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Kill Screen Founder Inspires Students

By Domanique Jordan

Jamin Warren

Jamin Warren, founder of videogame arts and culture company Kill Screen spoke to American University students.

Nearly 100 students from American University and visiting colleges filled the Forman Theater on Saturday, October 25, for the second annual Games for Good, Games for All summit, "Launching your Career in Games and Gaming."

The free event brought out gamers and graphic designers with different levels of experience to learn more about the trade through lectures, workshops and invaluable tips from keynote speaker Jamin Warren.

Warren, founder of video game arts and culture company Kill Screen and former culture reporter for the Wall Street Journal, coached the attendees on how to inject game design into national conversation. 

He asserted that video games are the new research and development for future-facing brands. 

"The future of games isn't technology, it's culture," said Warren. "Games are desire-based use cases for technology. If you watch what's happening in games, you'll see future trends." 

Warren said that gaming involves more than just enjoying them in their free time, it's about uniting diverse people.

"People like video games because of the rules of the game," said Warren. "Rules create a sense of community for everyone playing."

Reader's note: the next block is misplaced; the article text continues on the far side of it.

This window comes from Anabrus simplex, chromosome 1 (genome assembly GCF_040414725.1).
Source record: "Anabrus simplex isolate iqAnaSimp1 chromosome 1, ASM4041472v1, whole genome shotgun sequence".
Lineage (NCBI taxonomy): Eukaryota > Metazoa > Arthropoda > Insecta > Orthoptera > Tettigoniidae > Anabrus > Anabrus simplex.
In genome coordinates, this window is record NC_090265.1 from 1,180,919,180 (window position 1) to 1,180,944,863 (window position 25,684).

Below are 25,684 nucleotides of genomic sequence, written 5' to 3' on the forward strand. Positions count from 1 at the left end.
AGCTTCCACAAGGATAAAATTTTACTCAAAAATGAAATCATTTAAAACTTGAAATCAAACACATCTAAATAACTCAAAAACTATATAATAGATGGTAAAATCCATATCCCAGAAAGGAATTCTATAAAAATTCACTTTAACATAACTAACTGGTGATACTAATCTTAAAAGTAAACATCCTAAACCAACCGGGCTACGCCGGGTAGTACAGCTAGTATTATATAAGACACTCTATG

For graphic designers, Warren pointed out how many games are developed based on how people view the world. 

For those students who were more interested in the technical part of game development, Warren offered two suggestions for what needs to be done for games in the future:

1.   When you develop games, "look at them from the outside in. Meaning, look at other conversations that are happening in other mediums outside from your own." Then, think of ways to make your games "applicable to your everyday job whether you work for a university or a law firm," said Warren. 

2.   Future game developers need to make it their job to make "the invisible, visible." Games play an important role in "building bridges to islands and lay the stones for the foundation of gaming," said Warren. 

The event was coordinated by American University School of Communication in collaboration with Scripps Howard School of Journalism and Communications at Hampton University.